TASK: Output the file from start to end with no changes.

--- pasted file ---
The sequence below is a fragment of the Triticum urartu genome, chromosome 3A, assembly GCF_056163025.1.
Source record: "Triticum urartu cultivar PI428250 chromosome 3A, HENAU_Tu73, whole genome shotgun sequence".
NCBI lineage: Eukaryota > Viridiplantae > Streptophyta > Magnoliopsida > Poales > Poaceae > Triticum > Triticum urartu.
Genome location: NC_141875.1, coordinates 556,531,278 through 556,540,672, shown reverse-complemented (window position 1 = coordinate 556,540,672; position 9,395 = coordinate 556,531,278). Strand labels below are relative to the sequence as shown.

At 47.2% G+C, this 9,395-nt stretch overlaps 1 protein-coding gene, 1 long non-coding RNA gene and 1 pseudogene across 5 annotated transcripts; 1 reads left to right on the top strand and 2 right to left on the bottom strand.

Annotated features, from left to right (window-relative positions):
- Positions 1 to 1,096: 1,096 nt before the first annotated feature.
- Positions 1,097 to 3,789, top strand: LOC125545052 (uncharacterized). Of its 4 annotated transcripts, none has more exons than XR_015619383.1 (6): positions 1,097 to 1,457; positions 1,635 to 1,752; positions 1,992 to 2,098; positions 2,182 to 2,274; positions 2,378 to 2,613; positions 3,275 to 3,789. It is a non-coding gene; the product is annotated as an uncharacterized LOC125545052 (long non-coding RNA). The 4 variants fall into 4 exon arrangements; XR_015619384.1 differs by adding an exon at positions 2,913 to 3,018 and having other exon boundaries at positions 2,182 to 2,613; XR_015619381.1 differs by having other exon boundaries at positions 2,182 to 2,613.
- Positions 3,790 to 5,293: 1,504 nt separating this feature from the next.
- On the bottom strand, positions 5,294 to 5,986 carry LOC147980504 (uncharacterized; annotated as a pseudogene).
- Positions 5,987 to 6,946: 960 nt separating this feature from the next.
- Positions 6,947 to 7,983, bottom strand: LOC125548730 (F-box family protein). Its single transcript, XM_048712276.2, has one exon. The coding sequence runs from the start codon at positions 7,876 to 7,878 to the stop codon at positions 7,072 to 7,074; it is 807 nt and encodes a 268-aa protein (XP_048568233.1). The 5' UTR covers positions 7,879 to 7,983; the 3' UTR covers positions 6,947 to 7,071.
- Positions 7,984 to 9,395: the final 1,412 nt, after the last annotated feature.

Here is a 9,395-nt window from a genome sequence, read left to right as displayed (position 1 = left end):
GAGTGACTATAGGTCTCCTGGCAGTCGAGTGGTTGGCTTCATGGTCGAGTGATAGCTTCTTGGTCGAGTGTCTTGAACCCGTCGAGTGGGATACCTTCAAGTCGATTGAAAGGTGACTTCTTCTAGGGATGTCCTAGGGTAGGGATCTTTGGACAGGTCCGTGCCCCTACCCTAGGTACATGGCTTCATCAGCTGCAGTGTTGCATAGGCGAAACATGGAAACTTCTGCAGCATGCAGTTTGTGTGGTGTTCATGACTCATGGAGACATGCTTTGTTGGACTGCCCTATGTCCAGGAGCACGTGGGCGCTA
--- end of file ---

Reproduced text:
The sequence below is a fragment of the Triticum urartu genome, chromosome 3A, assembly GCF_056163025.1.
Source record: "Triticum urartu cultivar PI428250 chromosome 3A, HENAU_Tu73, whole genome shotgun sequence".
NCBI lineage: Eukaryota > Viridiplantae > Streptophyta > Magnoliopsida > Poales > Poaceae > Triticum > Triticum urartu.
Genome location: NC_141875.1, coordinates 556,531,278 through 556,540,672, shown reverse-complemented (window position 1 = coordinate 556,540,672; position 9,395 = coordinate 556,531,278). Strand labels below are relative to the sequence as shown.

At 47.2% G+C, this 9,395-nt stretch overlaps 1 protein-coding gene, 1 long non-coding RNA gene and 1 pseudogene across 5 annotated transcripts; 1 reads left to right on the top strand and 2 right to left on the bottom strand.

Annotated features, from left to right (window-relative positions):
- Positions 1 to 1,096: 1,096 nt before the first annotated feature.
- Positions 1,097 to 3,789, top strand: LOC125545052 (uncharacterized). Of its 4 annotated transcripts, none has more exons than XR_015619383.1 (6): positions 1,097 to 1,457; positions 1,635 to 1,752; positions 1,992 to 2,098; positions 2,182 to 2,274; positions 2,378 to 2,613; positions 3,275 to 3,789. It is a non-coding gene; the product is annotated as an uncharacterized LOC125545052 (long non-coding RNA). The 4 variants fall into 4 exon arrangements; XR_015619384.1 differs by adding an exon at positions 2,913 to 3,018 and having other exon boundaries at positions 2,182 to 2,613; XR_015619381.1 differs by having other exon boundaries at positions 2,182 to 2,613.
- Positions 3,790 to 5,293: 1,504 nt separating this feature from the next.
- On the bottom strand, positions 5,294 to 5,986 carry LOC147980504 (uncharacterized; annotated as a pseudogene).
- Positions 5,987 to 6,946: 960 nt separating this feature from the next.
- Positions 6,947 to 7,983, bottom strand: LOC125548730 (F-box family protein). Its single transcript, XM_048712276.2, has one exon. The coding sequence runs from the start codon at positions 7,876 to 7,878 to the stop codon at positions 7,072 to 7,074; it is 807 nt and encodes a 268-aa protein (XP_048568233.1). The 5' UTR covers positions 7,879 to 7,983; the 3' UTR covers positions 6,947 to 7,071.
- Positions 7,984 to 9,395: the final 1,412 nt, after the last annotated feature.

Here is a 9,395-nt window from a genome sequence, read left to right as displayed (position 1 = left end):
GAGTGACTATAGGTCTCCTGGCAGTCGAGTGGTTGGCTTCATGGTCGAGTGATAGCTTCTTGGTCGAGTGTCTTGAACCCGTCGAGTGGGATACCTTCAAGTCGATTGAAAGGTGACTTCTTCTAGGGATGTCCTAGGGTAGGGATCTTTGGACAGGTCCGTGCCCCTACCCTAGGTACATGGCTTCATCAGCTGCAGTGTTGCATAGGCGAAACATGGAAACTTCTGCAGCATGCAGTTTGTGTGGTGTTCATGACTCATGGAGACATGCTTTGTTGGACTGCCCTATGTCCAGGAGCACGTGGGCGCTA